Eating disorders affect millions of people from all different backgrounds. A national survey estimates that 20 million women and 10 million American men will develop an eating disorder at some point in their lifetime. The Diagnostic and Statistical Manual of Mental Disorders recognizes several types of eating disorders, including the two that you are probably most familiar with, anorexia and bulimia.
The causes of eating disorders vary among individuals, but as with most mental illnesses, there are commonalities that can help guide professionals in the early stages of treatment. Two of the shared factors that can lead to an eating disorder are a person’s view of themselves (self-esteem) and their perception of how they look (body image).
Self-Esteem and Eating Disorders
Self-esteem and self-confidence are often used interchangeably, but each term reflects a different aspect of someone’s overall self-worth. Self-confidence is typically superficial in nature; people who come off as self-confident tend to be social, assume leadership roles and are good at motivating others. They may be quick to respond to an insult or criticism, and they may even seem like the type of person who can’t be affected by anyone else’s opinion of them.
Self-esteem is rooted much deeper than self-confidence, though. Self-esteem refers to a person’s beliefs about their worth and abilities. People can be extremely self-confident and have incredibly low self-esteem. In fact, exaggerated self-confidence can be a means of overcompensating for low self-esteem and little self-worth.
People with low self-esteem have a negative inner voice that leads to the development of their greatest insecurities. They may believe that they aren’t good enough or attractive enough or that they are undeserving of love and respect.
Low self-esteem can convince a person that they must change what they look like on the outside to be desirable and accepted by others. Over time, this belief gradually begins to distort their perception of what they look like and how they regard themselves and their body.
Body Image and Eating Disorders
Everyone has a few physical insecurities and things they would like to improve about themselves and their appearance. That doesn’t mean that everyone has an overall negative body image. However, some people have so many insecurities about their appearance that it overwhelms their perception of their bodies to become completely negative. People with a negative body image can distort their self-perception so much that they develop a condition called body dysmorphic disorder.
People who are body dysmorphic cannot stop fixating on certain aspects of their physical appearance. Whether it is their weight, shape or physical features they dislike, flaws that may not exist or be evident to anyone else, become blindingly obvious to the individual who perceives them.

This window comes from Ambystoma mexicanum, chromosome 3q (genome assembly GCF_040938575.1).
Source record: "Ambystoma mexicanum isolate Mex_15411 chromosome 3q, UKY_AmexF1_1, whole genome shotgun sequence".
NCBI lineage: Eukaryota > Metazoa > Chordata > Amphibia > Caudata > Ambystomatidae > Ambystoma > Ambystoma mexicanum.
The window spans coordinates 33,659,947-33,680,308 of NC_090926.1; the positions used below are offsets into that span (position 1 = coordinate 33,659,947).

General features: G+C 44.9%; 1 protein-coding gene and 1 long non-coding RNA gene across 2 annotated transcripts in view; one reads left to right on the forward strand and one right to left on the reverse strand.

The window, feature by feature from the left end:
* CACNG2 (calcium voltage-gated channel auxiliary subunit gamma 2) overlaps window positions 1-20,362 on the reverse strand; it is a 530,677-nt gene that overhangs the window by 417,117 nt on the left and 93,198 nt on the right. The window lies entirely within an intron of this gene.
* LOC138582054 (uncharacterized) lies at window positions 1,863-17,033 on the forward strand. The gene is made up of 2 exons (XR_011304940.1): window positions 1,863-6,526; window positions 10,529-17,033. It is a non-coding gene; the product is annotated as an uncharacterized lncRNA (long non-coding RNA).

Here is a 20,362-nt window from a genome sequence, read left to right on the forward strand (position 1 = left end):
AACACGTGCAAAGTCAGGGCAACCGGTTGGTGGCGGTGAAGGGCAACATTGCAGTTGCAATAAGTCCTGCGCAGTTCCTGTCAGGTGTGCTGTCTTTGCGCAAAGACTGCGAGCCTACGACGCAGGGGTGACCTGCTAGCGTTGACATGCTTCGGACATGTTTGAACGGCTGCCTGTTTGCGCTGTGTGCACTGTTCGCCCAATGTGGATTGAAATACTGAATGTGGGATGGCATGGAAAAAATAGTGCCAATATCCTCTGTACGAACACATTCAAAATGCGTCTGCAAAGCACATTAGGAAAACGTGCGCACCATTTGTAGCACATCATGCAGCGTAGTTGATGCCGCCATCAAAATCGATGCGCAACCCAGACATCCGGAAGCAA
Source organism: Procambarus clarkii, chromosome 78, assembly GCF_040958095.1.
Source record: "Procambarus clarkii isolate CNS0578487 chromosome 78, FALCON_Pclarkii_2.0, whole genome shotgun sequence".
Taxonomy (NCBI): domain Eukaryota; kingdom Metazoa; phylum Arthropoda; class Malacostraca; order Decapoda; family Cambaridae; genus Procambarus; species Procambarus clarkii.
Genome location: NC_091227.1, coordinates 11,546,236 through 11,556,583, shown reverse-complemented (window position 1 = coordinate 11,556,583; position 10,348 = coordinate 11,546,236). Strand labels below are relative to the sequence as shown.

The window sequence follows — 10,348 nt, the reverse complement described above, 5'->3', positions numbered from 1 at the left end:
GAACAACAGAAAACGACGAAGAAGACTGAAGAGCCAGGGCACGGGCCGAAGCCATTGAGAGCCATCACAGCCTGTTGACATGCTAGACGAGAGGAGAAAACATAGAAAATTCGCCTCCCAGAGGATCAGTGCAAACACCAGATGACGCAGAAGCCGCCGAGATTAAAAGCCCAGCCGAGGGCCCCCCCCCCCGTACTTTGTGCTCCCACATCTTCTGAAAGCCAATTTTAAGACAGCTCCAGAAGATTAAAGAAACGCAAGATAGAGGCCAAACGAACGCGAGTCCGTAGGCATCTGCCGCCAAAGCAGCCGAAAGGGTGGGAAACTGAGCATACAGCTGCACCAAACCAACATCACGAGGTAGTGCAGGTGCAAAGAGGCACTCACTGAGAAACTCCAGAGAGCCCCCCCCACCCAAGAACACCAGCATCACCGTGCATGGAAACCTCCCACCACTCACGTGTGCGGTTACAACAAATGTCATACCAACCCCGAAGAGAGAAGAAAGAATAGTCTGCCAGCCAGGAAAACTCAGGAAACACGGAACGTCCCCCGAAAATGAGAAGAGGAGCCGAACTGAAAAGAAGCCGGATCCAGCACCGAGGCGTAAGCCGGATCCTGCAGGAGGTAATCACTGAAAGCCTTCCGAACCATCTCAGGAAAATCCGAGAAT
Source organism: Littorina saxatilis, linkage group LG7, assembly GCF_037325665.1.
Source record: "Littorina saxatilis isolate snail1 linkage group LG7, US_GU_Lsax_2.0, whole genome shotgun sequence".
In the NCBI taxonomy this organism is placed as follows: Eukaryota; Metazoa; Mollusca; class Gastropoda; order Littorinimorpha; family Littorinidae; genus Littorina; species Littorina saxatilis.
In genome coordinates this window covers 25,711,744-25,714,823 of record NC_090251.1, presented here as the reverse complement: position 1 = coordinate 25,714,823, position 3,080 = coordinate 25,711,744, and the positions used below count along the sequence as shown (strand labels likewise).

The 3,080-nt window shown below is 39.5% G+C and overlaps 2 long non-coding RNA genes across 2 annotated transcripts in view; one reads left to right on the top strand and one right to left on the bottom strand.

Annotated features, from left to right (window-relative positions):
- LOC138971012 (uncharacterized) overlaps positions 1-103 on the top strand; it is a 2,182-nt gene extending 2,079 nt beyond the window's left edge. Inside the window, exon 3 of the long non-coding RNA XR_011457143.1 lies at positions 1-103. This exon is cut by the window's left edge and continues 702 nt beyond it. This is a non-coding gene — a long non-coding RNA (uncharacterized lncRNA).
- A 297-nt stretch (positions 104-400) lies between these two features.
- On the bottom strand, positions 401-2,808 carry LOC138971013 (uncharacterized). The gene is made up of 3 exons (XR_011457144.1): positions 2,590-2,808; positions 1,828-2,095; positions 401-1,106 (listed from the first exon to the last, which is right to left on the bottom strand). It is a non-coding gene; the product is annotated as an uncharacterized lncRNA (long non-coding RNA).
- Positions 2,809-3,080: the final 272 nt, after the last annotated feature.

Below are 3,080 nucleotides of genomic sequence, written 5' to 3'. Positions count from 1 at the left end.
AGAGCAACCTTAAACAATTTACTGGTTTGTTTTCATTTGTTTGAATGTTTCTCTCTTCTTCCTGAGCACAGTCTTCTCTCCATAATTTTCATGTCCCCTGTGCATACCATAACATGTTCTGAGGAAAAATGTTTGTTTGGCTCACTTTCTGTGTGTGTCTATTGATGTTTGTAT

When low self-esteem and a negative body image turn into body dysmorphia, eating disorders can arise. People may become so ashamed of what they think they look like that they avoid social situations, go to drastic measures to conceal or alter their appearance and even jeopardize their health to achieve their ideal look.
Eating disorders come in many forms, and the same disorder can present differently in different people. However, some signs to watch out for include
- Skipping meals or taking only small portions.
- Fixating on weight or body shape.
- Creating food rituals.
- Extreme dieting or cutting food groups out of their diet.
People exhibiting these signs may avoid or withdraw from social activities and interaction in order to hide or to cater to these preoccupations. You may also notice they have brittle hair or nails and dry skin due to lack of nutrition as well as mood swings, sleep issues or a weaker immune system. In the case of bulimia, they may also have dental issues and sores on their hands.
Low self-esteem and negative body image can be destructive to your body and your day-to-day life, but there are many resources designed to help you combat these issues and restore order to your life. There are two primary treatment options for eating disorders; someone can work one-on-one with a therapist or check into an in-patient program. The intensity of treatment will vary depending on the severity of the disorder, but all eating disorder therapy typically involves nutrition education and planning, talk therapy and self-esteem exercises.
It can be crippling to admit you have an eating disorder, especially if you have struggled in secret. Many people who have an eating disorder look perfectly healthy to outsiders, so family and friends are often shocked when a loved one reveals that they are struggling.
The National Association of Anorexia Nervosa and Associated Disorders has a helpline you can call Monday through Friday, 9:00 A.M. to 5:00 P.M. central time at 630-577-1330. You can also lookup therapists near you and schedule an appointment to start getting treatment for your eating disorder.